As Pandemic Rages On, Comptroller Stringer and A Better Balance Launch New Work and Family Survey
Survey will analyze how New Yorkers’ relationships to work and family have changed amid the pandemic
Women, especially women of color and single mothers, have had to reduce their work hours or leave the work force at significantly greater rates than men
Builds on 2015 Survey that found New Yorkers have limited access to flexible work arrangements and fear retaliation from seeking greater flexibility from their employers
Today, New York City Comptroller Scott M. Stringer and A Better Balance launched a new Work and Family Survey to inform and improve critical workplace protections, accommodations, and flexibility for working New Yorkers. As schools face extended closures and many businesses have either shuttered or shifted to remote work, the survey will analyze how New Yorkers’ relationships to work and family have changed amid the pandemic in order to help identify future policy recommendations during this crisis and beyond.
“We want to hear directly from working New Yorkers about their experience with workplace flexibility, especially during the pandemic. I encourage New Yorkers to complete the survey to help policymakers deliver informed solutions that ensure modern workplace practices,” said Comptroller Stringer. “This is about more than just work-life balance – no family should have to choose between taking care of their kids and earning a paycheck. If we want to tap our city’s full economic potential, we have to provide protections for New Yorkers who need it the most – including women, single parents, low-income workers, and frontline workers who are facing extraordinary challenges of full-time caregiving while trying to make ends meet.”
“The pandemic has laid bare the impossible choice too many workers—disproportionately women—face between caring for loved ones and earning a paycheck. As we know from speaking directly with countless workers, New Yorkers need workplace flexibility and support to stay attached to the workforce,” said Dina Bakst, Co-Founder and Co-President of A Better Balance. “We need to hear from all New Yorkers about what they’re experiencing and how we can craft effective policies that address their caregiving needs during the pandemic and beyond. This is a matter of racial, gender, and economic justice.”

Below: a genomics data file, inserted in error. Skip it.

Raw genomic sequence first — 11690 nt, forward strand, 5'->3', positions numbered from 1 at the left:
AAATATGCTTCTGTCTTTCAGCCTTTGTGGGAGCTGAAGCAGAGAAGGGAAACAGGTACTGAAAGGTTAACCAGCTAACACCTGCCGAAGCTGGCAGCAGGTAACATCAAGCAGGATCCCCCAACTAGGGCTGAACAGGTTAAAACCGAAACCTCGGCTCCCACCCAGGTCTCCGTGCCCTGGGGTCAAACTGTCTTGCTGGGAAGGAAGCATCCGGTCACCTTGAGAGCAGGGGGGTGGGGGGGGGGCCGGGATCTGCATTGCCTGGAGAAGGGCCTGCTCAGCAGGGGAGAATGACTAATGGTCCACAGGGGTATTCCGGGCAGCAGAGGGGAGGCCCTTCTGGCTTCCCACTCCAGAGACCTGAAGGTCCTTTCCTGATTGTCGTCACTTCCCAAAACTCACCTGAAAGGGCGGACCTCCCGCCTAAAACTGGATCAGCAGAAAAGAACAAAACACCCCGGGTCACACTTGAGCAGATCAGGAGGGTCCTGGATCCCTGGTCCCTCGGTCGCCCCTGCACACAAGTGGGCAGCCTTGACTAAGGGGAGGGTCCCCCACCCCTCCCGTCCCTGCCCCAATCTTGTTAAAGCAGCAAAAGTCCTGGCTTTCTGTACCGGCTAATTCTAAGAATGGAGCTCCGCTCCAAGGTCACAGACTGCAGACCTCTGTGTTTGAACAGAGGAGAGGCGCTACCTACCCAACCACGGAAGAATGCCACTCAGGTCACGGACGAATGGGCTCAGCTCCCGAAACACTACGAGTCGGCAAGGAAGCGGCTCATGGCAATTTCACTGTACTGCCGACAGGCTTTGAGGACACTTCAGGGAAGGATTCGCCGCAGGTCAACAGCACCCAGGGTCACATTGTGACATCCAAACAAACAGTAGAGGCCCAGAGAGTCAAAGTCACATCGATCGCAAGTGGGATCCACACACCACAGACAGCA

With businesses gradually reopening and more people returning to work, workplace accommodations and flexibility will be critical for all New Yorkers, but caregivers in particular. While some businesses consider a more permanent shift to remote work, for many low-wage workers and essential workers, remote work isn’t an option, especially in the retail, hospitality, and health care industries. Workers in frontline industries are disproportionately women and people of color, and far too many of these workers still live in poverty. The burden of full-time caregiving has also fallen largely on women, who comprise the majority of single parents and have had to reduce their work hours significantly more than men. According to the Bureau of Labor Statistics, of the 1.1 million people who left the workforce in September, 80 percent were women.
Since 2017, New York City has offered employees new protections – including the right to request schedule changes, sick and family leave, and prohibitions on discrimination against caregivers. However, many New Yorkers are still falling through the cracks of these existing laws and these policies were not designed with extended school closures in mind.
The Comptroller’s Office conducted a survey with A Better Balance in 2015 that found New Yorkers have limited access to flexible work arrangements and fear retaliation from seeking greater flexibility from their employers.
To access the 2020 Work and Family Survey, click here.
we took this survey, and were able to take it a second time. we advise Comptroller Stringer to put in a safeguard where a person can only take this survey only once, because than it is an unreliable source of information.